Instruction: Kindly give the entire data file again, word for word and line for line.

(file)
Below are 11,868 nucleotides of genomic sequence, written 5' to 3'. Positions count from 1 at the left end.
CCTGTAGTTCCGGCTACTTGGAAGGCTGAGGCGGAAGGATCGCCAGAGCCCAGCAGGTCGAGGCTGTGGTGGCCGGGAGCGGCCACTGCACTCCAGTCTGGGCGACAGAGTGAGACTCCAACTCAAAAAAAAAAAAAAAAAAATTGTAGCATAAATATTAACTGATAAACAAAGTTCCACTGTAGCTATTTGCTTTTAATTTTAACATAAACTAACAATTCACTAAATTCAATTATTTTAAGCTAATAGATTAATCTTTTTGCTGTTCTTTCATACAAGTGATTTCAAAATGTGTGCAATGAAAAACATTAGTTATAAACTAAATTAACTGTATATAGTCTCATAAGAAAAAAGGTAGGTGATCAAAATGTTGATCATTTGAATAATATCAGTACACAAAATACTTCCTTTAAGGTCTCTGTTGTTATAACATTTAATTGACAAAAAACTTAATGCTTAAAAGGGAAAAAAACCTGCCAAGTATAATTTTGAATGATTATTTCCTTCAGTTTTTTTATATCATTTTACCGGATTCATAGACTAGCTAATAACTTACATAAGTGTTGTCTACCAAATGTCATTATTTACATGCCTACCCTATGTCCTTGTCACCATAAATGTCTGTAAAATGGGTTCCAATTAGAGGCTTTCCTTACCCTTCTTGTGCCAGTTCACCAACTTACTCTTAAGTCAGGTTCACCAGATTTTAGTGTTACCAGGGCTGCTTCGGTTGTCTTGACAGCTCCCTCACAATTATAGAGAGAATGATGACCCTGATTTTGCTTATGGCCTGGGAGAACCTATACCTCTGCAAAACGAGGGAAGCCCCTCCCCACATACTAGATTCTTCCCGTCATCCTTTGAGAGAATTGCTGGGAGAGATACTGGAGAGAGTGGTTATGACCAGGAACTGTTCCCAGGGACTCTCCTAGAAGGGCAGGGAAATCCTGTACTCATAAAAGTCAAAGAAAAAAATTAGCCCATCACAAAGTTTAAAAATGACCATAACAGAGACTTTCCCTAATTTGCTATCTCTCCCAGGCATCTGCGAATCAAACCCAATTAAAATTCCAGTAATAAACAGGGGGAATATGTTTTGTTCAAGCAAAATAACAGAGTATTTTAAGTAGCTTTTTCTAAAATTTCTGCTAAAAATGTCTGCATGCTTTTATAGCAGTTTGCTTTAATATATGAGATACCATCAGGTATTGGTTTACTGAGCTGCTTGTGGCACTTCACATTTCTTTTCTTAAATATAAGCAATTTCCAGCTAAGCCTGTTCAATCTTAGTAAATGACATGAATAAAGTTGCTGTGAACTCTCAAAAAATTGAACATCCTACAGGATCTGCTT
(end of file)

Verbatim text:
Below are 11,868 nucleotides of genomic sequence, written 5' to 3'. Positions count from 1 at the left end.
CCTGTAGTTCCGGCTACTTGGAAGGCTGAGGCGGAAGGATCGCCAGAGCCCAGCAGGTCGAGGCTGTGGTGGCCGGGAGCGGCCACTGCACTCCAGTCTGGGCGACAGAGTGAGACTCCAACTCAAAAAAAAAAAAAAAAAAATTGTAGCATAAATATTAACTGATAAACAAAGTTCCACTGTAGCTATTTGCTTTTAATTTTAACATAAACTAACAATTCACTAAATTCAATTATTTTAAGCTAATAGATTAATCTTTTTGCTGTTCTTTCATACAAGTGATTTCAAAATGTGTGCAATGAAAAACATTAGTTATAAACTAAATTAACTGTATATAGTCTCATAAGAAAAAAGGTAGGTGATCAAAATGTTGATCATTTGAATAATATCAGTACACAAAATACTTCCTTTAAGGTCTCTGTTGTTATAACATTTAATTGACAAAAAACTTAATGCTTAAAAGGGAAAAAAACCTGCCAAGTATAATTTTGAATGATTATTTCCTTCAGTTTTTTTATATCATTTTACCGGATTCATAGACTAGCTAATAACTTACATAAGTGTTGTCTACCAAATGTCATTATTTACATGCCTACCCTATGTCCTTGTCACCATAAATGTCTGTAAAATGGGTTCCAATTAGAGGCTTTCCTTACCCTTCTTGTGCCAGTTCACCAACTTACTCTTAAGTCAGGTTCACCAGATTTTAGTGTTACCAGGGCTGCTTCGGTTGTCTTGACAGCTCCCTCACAATTATAGAGAGAATGATGACCCTGATTTTGCTTATGGCCTGGGAGAACCTATACCTCTGCAAAACGAGGGAAGCCCCTCCCCACATACTAGATTCTTCCCGTCATCCTTTGAGAGAATTGCTGGGAGAGATACTGGAGAGAGTGGTTATGACCAGGAACTGTTCCCAGGGACTCTCCTAGAAGGGCAGGGAAATCCTGTACTCATAAAAGTCAAAGAAAAAAATTAGCCCATCACAAAGTTTAAAAATGACCATAACAGAGACTTTCCCTAATTTGCTATCTCTCCCAGGCATCTGCGAATCAAACCCAATTAAAATTCCAGTAATAAACAGGGGGAATATGTTTTGTTCAAGCAAAATAACAGAGTATTTTAAGTAGCTTTTTCTAAAATTTCTGCTAAAAATGTCTGCATGCTTTTATAGCAGTTTGCTTTAATATATGAGATACCATCAGGTATTGGTTTACTGAGCTGCTTGTGGCACTTCACATTTCTTTTCTTAAATATAAGCAATTTCCAGCTAAGCCTGTTCAATCTTAGTAAATGACATGAATAAAGTTGCTGTGAACTCTCAAAAAATTGAACATCCTACAGGATCTGCTT